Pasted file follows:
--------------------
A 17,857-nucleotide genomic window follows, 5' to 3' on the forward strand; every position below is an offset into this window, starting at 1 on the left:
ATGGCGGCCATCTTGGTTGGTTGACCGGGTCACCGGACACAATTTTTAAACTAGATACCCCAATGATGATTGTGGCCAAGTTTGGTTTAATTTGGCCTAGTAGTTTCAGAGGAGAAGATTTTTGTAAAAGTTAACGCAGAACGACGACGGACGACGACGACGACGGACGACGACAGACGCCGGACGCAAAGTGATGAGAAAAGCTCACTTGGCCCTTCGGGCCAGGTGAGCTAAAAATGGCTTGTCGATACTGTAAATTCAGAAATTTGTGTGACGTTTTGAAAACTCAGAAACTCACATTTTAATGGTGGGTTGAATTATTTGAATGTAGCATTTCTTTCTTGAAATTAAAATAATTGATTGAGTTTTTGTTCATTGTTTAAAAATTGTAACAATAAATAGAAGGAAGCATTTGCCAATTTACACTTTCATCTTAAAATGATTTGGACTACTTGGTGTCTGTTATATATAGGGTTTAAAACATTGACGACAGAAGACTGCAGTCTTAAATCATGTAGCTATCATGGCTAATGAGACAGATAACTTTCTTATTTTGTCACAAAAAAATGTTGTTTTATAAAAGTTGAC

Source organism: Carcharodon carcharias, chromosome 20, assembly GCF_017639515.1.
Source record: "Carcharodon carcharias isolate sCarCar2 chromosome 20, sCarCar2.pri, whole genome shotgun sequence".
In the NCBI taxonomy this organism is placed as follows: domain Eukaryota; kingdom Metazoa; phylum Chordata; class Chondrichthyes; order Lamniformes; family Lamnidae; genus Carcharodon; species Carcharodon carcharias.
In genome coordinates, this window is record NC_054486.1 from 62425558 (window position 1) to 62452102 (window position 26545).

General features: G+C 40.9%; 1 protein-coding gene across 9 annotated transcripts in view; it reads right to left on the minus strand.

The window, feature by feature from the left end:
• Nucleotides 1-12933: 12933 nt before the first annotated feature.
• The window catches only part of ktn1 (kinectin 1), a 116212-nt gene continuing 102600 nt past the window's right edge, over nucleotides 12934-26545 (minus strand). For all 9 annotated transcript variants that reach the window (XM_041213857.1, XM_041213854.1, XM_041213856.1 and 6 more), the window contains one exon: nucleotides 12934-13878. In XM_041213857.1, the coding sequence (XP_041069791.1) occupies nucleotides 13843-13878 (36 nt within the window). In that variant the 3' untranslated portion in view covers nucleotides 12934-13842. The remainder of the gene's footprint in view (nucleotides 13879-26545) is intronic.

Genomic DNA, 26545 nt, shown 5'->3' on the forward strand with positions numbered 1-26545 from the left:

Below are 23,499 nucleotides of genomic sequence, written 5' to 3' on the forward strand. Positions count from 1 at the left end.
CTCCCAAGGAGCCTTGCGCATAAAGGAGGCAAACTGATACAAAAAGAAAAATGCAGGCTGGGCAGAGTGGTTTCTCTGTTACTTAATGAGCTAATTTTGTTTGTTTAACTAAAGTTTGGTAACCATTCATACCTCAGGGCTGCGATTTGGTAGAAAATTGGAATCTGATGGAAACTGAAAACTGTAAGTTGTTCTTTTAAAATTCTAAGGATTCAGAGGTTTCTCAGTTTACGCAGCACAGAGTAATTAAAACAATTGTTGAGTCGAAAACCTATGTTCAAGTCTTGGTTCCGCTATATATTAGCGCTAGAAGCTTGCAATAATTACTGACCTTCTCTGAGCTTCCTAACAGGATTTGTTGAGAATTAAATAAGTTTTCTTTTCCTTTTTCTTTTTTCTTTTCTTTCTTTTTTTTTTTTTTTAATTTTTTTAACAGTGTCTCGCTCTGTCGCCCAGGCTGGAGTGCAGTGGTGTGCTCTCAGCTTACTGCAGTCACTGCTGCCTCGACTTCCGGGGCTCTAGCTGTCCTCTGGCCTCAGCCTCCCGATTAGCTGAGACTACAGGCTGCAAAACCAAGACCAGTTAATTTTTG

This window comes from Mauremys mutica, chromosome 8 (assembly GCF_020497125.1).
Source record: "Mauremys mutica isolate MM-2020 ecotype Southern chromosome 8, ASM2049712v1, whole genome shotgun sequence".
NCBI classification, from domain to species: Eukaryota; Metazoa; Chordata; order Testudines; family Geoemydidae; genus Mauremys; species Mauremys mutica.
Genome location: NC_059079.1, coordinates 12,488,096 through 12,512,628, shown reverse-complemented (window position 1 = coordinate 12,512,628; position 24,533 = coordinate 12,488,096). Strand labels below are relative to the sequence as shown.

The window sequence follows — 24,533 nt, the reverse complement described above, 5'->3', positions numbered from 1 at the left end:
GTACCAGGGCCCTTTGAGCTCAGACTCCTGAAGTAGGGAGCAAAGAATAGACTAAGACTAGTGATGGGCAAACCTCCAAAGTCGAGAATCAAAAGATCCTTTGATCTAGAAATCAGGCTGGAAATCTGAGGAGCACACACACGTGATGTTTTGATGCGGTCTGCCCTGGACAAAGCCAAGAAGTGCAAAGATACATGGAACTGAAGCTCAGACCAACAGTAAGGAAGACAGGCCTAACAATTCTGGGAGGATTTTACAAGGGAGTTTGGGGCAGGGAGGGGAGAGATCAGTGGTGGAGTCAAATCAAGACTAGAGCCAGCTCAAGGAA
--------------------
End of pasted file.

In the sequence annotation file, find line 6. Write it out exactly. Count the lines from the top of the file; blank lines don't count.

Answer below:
In genome coordinates, this window is record NC_054486.1 from 62425558 (window position 1) to 62452102 (window position 26545).